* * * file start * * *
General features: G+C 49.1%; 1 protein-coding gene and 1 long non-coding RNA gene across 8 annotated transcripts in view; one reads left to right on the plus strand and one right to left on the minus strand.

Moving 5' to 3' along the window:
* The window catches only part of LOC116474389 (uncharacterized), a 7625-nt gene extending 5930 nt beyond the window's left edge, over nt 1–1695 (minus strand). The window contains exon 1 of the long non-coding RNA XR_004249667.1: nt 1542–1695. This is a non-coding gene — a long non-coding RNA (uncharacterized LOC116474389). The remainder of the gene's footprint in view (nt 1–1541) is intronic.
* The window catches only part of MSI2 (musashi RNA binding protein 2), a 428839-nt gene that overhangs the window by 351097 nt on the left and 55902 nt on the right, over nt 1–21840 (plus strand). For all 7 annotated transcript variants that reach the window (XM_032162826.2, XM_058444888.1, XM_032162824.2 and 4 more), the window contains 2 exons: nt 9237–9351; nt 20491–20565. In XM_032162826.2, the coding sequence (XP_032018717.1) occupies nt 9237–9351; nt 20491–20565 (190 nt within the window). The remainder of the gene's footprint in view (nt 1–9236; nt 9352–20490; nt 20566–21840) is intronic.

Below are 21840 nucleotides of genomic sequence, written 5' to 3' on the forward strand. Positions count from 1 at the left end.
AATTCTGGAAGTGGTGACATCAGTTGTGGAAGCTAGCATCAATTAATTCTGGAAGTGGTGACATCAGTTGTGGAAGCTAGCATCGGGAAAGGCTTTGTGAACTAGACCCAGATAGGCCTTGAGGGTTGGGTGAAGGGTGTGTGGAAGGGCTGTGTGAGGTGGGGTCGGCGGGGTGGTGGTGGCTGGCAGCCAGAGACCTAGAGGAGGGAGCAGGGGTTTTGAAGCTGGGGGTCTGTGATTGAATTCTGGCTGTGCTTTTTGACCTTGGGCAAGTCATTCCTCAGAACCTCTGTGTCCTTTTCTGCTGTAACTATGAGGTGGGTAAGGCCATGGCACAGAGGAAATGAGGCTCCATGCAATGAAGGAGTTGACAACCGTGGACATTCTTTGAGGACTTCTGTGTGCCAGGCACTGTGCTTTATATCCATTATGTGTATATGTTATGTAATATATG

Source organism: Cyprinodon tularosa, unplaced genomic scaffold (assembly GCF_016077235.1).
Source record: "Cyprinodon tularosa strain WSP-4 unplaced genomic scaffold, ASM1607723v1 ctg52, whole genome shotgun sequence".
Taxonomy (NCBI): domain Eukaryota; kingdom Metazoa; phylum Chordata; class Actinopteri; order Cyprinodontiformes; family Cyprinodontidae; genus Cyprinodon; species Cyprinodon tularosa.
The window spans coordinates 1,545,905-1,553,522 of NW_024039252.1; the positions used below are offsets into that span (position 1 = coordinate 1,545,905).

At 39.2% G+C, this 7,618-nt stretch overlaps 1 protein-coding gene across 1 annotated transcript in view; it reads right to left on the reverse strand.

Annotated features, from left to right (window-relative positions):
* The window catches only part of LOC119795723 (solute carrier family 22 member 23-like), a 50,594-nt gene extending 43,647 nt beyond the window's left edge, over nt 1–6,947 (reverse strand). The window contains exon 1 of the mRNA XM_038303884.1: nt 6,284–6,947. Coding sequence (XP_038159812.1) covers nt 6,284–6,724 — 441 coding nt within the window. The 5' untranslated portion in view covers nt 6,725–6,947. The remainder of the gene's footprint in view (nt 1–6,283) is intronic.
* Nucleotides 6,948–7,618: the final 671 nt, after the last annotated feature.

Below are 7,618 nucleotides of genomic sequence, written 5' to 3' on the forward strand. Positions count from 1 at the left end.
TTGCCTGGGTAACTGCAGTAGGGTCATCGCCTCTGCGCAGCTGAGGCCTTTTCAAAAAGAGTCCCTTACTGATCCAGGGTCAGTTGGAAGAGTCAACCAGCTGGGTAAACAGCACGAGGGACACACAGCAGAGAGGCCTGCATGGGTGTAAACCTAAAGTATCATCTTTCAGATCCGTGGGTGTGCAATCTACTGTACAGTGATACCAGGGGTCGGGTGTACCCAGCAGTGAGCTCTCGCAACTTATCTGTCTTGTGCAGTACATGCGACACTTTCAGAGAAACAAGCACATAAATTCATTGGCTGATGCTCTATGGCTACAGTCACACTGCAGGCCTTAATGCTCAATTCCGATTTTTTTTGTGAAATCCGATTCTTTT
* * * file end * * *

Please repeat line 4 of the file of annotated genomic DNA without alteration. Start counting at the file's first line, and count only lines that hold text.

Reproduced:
* The window catches only part of MSI2 (musashi RNA binding protein 2), a 428839-nt gene that overhangs the window by 351097 nt on the left and 55902 nt on the right, over nt 1–21840 (plus strand). For all 7 annotated transcript variants that reach the window (XM_032162826.2, XM_058444888.1, XM_032162824.2 and 4 more), the window contains 2 exons: nt 9237–9351; nt 20491–20565. In XM_032162826.2, the coding sequence (XP_032018717.1) occupies nt 9237–9351; nt 20491–20565 (190 nt within the window). The remainder of the gene's footprint in view (nt 1–9236; nt 9352–20490; nt 20566–21840) is intronic.